Tony Jones G7ETW explains the basics of repeater operation, often the first operation encountered by new licensees.
This is written for Foundation licensees. You’ve got your callsign and your first priority is to get on the local repeater. (Whose wasn’t?) That may be trickier than it sounds because a Foundation course doesn’t cover repeater operating. Let me make good that shortfall. Follow my advice and you’ll fit right in, soon receiving ‘congratulations on the callsign’, invitations to clubs and offers of help. I’ll use my callsign and some made-up ones and my local repeater and give some real world examples.
Making an Initial Call
Repeaters have quiet periods so it’s important to know how to make an initial call. ‘This is G7ETW calling through GB3HR and listening for any calls.’ This is long enough for someone to hear me. It also identifies the repeater, which helps when there’s a ‘lift’ (enhancement in propagation) going on. If I’m mobile I can add my approximate location. ‘This is G7ETW mobile in Northwood’. I could use the optional ‘/M’ suffix but I usually don’t. I might be calling for one person in particular. ‘M7ZZZ M7ZZZ, this is G7ETW for you.’ Giving M7ZZZ’s callsign twice gives him (I made M7ZZZ up and he’s a man) chance to pick up on his callsign and also tells listeners this is not a general call. M7ZZZ is listening and hears my call. He replies. ‘G7ETW M7ZZZ. Hello Tony.’ M7ZZZ probably wouldn’t double-identify because he knows I’m listening. Note the order of callsigns. I called with M7ZZZ’s callsign first, he replied with mine
first. The correct order is ‘your call, my call’. Without exception. ‘M7ZZZ G7ETW’ begins my reply.
Faults on Air and Radio Checks
Sometimes repeaters transmit short periods of ‘dead air’, which repeat in quick succession. This is usually caused by faulty microphones. On hearing this I always try to help. ‘This is G7ETW. Station heard, but no audio’. The person transmitting knows he or she is accessing the repeater but has an audio problem. When the audio is weak, sometimes there’s just enough voice to recognise the Operating 101 Tony Jones G7ETW explains the basics of repeater operation, often the first operation encountered by new licensees. person transmitting. ‘This is G7ETW. M7ZZZ heard but very low audio’. This is even more help. I’ve had a few faulty microphones myself. After making repairs, I always request a radio check. ‘This is G7ETW calling through GB3HR. I’m testing a microphone. I’d appreciate a report if anyone is listening.’ That usually gets me a report or two straight away. Sometimes they don’t agree but at least I know I’m being heard!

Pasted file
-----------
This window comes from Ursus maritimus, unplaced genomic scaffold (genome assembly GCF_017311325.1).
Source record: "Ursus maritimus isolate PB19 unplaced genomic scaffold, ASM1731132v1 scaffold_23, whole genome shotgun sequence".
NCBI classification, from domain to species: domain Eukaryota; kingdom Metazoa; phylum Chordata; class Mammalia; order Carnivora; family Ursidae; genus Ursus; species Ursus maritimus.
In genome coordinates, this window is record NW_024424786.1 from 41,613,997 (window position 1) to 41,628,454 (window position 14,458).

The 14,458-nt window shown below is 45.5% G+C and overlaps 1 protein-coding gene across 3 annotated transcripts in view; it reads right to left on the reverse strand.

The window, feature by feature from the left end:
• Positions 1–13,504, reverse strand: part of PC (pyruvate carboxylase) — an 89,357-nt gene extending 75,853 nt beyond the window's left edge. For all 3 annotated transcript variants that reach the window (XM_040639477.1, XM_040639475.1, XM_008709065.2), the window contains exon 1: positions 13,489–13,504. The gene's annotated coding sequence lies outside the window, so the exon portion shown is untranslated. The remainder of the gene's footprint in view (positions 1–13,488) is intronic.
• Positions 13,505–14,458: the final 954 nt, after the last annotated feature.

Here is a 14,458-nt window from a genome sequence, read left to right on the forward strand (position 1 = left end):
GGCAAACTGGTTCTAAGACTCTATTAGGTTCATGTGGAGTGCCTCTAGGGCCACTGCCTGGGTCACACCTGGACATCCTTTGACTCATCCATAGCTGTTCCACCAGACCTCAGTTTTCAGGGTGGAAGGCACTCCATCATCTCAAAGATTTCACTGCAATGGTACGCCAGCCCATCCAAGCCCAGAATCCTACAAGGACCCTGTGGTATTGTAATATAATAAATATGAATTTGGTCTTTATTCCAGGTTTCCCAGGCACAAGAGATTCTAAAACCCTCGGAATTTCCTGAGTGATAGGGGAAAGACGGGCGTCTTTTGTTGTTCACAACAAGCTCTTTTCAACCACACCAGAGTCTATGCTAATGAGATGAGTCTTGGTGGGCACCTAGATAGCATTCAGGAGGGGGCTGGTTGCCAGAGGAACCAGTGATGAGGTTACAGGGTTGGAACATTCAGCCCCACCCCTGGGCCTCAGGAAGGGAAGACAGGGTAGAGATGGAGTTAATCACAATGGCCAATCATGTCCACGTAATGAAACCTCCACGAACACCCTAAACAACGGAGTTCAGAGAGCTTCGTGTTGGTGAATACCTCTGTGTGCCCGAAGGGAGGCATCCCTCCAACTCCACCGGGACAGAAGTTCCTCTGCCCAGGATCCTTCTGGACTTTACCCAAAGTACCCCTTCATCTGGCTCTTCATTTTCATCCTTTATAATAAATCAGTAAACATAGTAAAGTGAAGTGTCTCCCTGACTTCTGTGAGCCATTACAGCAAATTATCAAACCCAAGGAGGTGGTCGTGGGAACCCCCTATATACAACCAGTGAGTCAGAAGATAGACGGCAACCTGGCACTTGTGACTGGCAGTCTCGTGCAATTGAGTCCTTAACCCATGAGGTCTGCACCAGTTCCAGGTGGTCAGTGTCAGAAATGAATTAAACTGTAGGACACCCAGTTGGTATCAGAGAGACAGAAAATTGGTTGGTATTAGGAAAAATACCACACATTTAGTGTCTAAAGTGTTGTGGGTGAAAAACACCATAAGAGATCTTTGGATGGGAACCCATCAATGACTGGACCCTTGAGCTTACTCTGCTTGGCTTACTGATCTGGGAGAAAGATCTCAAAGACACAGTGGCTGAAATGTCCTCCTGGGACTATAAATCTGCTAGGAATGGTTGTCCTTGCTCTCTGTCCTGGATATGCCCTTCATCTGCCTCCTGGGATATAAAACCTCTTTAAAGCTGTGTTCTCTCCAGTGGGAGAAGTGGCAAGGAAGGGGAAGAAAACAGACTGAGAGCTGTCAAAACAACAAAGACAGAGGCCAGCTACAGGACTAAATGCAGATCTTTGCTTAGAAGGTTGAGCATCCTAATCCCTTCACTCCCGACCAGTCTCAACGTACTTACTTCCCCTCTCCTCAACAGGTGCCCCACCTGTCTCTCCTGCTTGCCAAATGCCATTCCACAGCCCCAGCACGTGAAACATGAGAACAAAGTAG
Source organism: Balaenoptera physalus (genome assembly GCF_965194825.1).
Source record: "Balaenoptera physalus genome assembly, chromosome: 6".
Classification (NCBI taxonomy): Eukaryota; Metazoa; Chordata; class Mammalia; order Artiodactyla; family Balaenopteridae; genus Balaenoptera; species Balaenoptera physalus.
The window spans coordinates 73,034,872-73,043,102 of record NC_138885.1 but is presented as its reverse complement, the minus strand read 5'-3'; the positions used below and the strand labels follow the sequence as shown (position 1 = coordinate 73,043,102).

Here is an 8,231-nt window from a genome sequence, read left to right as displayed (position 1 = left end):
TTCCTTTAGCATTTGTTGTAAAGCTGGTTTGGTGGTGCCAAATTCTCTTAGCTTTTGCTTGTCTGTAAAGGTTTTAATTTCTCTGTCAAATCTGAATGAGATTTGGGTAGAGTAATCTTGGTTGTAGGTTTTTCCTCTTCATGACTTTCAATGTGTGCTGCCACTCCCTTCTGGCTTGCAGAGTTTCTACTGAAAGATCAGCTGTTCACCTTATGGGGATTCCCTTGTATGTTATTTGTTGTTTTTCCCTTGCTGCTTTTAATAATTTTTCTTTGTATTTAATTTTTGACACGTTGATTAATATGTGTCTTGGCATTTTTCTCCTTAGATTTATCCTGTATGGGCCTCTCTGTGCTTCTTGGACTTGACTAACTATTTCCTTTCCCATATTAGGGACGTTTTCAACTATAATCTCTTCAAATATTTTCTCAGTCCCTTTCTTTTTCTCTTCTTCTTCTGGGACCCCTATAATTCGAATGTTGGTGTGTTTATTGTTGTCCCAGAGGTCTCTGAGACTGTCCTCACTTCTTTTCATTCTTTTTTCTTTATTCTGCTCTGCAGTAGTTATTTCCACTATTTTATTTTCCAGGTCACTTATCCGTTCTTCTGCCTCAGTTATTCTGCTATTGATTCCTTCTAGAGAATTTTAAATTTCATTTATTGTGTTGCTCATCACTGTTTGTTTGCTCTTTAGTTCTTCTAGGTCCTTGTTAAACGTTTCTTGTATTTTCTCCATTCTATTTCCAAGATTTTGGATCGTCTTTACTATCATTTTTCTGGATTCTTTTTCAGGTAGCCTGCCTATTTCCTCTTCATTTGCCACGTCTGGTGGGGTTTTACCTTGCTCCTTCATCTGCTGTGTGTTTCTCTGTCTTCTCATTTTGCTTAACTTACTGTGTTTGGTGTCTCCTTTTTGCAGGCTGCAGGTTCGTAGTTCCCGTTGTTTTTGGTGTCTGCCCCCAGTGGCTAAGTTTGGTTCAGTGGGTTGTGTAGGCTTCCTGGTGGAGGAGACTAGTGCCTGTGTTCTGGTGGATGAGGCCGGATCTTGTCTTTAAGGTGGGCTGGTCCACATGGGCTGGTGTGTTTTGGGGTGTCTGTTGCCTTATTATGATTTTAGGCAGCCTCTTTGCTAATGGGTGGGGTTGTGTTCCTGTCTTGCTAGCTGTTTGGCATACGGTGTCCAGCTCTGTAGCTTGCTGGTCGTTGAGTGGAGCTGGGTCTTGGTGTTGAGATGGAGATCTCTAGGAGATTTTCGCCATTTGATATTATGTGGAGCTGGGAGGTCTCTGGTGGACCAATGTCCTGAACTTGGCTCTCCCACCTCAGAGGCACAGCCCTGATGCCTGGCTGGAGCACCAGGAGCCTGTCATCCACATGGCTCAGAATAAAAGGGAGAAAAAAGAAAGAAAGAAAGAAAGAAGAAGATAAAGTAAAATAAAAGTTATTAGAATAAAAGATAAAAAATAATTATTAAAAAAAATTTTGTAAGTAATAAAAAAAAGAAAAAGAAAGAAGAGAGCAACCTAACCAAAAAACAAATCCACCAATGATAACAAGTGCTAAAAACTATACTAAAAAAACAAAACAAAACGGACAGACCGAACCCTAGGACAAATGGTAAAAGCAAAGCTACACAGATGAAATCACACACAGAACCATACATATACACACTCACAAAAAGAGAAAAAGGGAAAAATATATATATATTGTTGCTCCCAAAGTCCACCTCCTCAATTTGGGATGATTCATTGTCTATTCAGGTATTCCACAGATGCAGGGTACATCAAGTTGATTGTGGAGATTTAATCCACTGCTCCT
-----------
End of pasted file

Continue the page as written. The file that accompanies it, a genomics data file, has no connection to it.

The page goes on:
(Photo 1) All you need to get started on repeaters is a cheap handheld, in this case the sub-£30 Baofeng reviewed in our May 2019 issue, and you can immediately start communicating with others over a wide area. (Photo 2) Repeaters, first introduced in the UK around 50 years ago, make it possible to work over a considerable distances with a handheld or mobile.
Joining an Active Repeater
At any one time, ‘doubling’ aside, only one voice is heard because repeater users take turns. There is a system to it, awkward at first but easily learned. Imagine that M7XXX, M7YYY and M7ZZZ are on the repeater in a three-way QSO when I switch on. Being good operators, they leave short (one second is enough) gaps between transmissions. To join, I wait for the gap between M7XXX and M7YYY. I transmit my callsign, snappily. ‘G7ETW.’ M7YYY hears me. ‘M7XXX and the group, M7YYY. G7ETW acknowledged’ is how he starts his over. At the end he clearly brings me in. ‘M7YYY, passing it round to G7ETW. From you it goes to M7ZZZ’. It’s as simple as that. We only have to identify ourselves, please note. It is perfectly legal for me to use someone’s name when passing ‘it’ round. I mentioned ‘doubling’. This is when two or more amateurs inadvertently transmit at the same time, resulting in a high pitched
buzz with no one audible. Even considerate and experienced amateurs double occasionally but patience and leaving gaps are the key to avoiding this. When in doubt, de-key and listen for a second. ‘I’ll just check I’m not doubling’ is what people usually say. If someone else is transmitting, leave them to it. Nothing technical can prevent this on a simple voice repeater.
Callsigns are important. We are legally required to identify ourselves ‘clearly at all times’ and ‘as frequently as practicable’. Quite aside from that, we become known by our callsigns – indeed our whole amateur radio life is based on them. We should treat them as the priceless assets they are.
Phonetics or Letters?